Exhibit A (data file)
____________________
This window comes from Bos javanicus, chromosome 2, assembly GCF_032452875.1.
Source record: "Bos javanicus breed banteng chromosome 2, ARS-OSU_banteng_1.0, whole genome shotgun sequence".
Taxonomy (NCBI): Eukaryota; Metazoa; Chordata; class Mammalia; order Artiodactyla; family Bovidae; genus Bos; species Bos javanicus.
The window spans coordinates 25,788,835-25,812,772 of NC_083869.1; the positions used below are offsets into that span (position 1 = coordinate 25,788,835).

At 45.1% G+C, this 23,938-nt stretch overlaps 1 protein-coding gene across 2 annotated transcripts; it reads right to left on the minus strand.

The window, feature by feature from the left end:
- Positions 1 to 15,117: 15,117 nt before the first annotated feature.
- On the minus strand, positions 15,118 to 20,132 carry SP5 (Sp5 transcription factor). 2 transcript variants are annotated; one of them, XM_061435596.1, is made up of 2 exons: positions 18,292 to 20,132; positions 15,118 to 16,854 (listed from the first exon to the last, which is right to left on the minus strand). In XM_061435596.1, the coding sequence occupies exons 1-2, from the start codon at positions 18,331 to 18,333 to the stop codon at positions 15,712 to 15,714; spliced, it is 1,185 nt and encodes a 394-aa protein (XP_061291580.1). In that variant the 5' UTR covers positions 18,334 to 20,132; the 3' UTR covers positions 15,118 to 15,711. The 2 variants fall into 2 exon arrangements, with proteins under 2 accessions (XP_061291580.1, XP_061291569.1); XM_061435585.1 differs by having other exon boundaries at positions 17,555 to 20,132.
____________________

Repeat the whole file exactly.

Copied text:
This window comes from Bos javanicus, chromosome 2, assembly GCF_032452875.1.
Source record: "Bos javanicus breed banteng chromosome 2, ARS-OSU_banteng_1.0, whole genome shotgun sequence".
Taxonomy (NCBI): Eukaryota; Metazoa; Chordata; class Mammalia; order Artiodactyla; family Bovidae; genus Bos; species Bos javanicus.
The window spans coordinates 25,788,835-25,812,772 of NC_083869.1; the positions used below are offsets into that span (position 1 = coordinate 25,788,835).

At 45.1% G+C, this 23,938-nt stretch overlaps 1 protein-coding gene across 2 annotated transcripts; it reads right to left on the minus strand.

The window, feature by feature from the left end:
- Positions 1 to 15,117: 15,117 nt before the first annotated feature.
- On the minus strand, positions 15,118 to 20,132 carry SP5 (Sp5 transcription factor). 2 transcript variants are annotated; one of them, XM_061435596.1, is made up of 2 exons: positions 18,292 to 20,132; positions 15,118 to 16,854 (listed from the first exon to the last, which is right to left on the minus strand). In XM_061435596.1, the coding sequence occupies exons 1-2, from the start codon at positions 18,331 to 18,333 to the stop codon at positions 15,712 to 15,714; spliced, it is 1,185 nt and encodes a 394-aa protein (XP_061291580.1). In that variant the 5' UTR covers positions 18,334 to 20,132; the 3' UTR covers positions 15,118 to 15,711. The 2 variants fall into 2 exon arrangements, with proteins under 2 accessions (XP_061291580.1, XP_061291569.1); XM_061435585.1 differs by having other exon boundaries at positions 17,555 to 20,132.